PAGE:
The energy efficiency sector has been catapulted into the digital age with the advent of new software platforms that harness and structure the digital data from building control and metering systems. This shift began to take hold in 2008-2009, when carbon management software vendors, dismayed by the failure to instate a global carbon price at the Copenhagen Climate Summit in 2009, shifted gears to provide energy management software instead. As competition in that market intensified, many vendors saw the need to differentiate based on the sophistication of their software algorithms.
At the most basic level, analytics go beyond the energy visualization dashboards that characterize most building energy management systems (BEMSs). Basic energy-related data (from a range of sources, including BMS/BASs, utility meters, and energy bills) is compared with data from external sources such as weather and temperature data, average building performance data for specific facility types, and building occupancy and space utilization data. Proprietary algorithms are used to turn streams of data into useful information that goes well beyond the basic visualization of energy and helps reduce energy costs and improve the operational efficiency of buildings.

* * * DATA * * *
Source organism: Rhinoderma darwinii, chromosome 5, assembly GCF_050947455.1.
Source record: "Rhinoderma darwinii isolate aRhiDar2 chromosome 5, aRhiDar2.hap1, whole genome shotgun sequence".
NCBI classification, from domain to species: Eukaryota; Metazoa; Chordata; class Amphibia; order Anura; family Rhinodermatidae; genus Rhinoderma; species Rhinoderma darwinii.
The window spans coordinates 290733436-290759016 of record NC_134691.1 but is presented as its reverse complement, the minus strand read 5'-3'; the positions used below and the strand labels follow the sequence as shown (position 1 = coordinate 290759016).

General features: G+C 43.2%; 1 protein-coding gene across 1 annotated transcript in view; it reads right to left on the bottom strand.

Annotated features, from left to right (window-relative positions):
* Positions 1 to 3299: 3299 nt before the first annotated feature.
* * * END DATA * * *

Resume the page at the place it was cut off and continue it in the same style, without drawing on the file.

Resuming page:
So what’s the state-of-the-art in data analytics today? While several dozen vendors offer solutions that enable building owners and managers to make changes based on real-time data, only a few have offerings that automatically make changes to the building’s HVAC, lighting, and control systems independently. For example, San Mateo, California-based BuildingIQ’s platform tracks energy and temperature data in a building and communicates with a building’s BMS and air handling systems to make automatic changes in real-time that reduce energy costs and enable building owners to take advantage of demand response events without any manual involvement from the building manager.
Pacific Controls, an automation software company based in Dubai, uses M2M communications between control devices to enable integration between the various operational technology platforms in the building environment (such as asset management and CRM systems) and ensure seamless integration across interconnected platforms. Although many building managers will continue to insist on manual control over building systems, systems that automatically turn analytics into action represent an important frontier in smart building data analytics.
Looking ahead, data analytics will play a critical role in opening up new opportunities for integration between buildings and the smart grid. As demand response markets evolve from today’s largely manual response protocols to automated demand response, demand for fast-paced connectivity with a building’s control systems will intensify. As building technology gradually matures to enable participation in ancillary services and frequency regulation markets, software analytics that maximize available capacity for such programs while ensuring minimal disruption to building operations will become integral components of buildings’ control systems.
Along with Jim Schwartz, director of Strategic Marketing at Johnson Controls, and Peter Dickinson, chief technology officer at BuildingIQ, I’ll be discussing these and other innovations in the field of smart building data analytics on a webinar on February 11 entitled “Innovations in Smart Building Data Analytics.” Click here to register.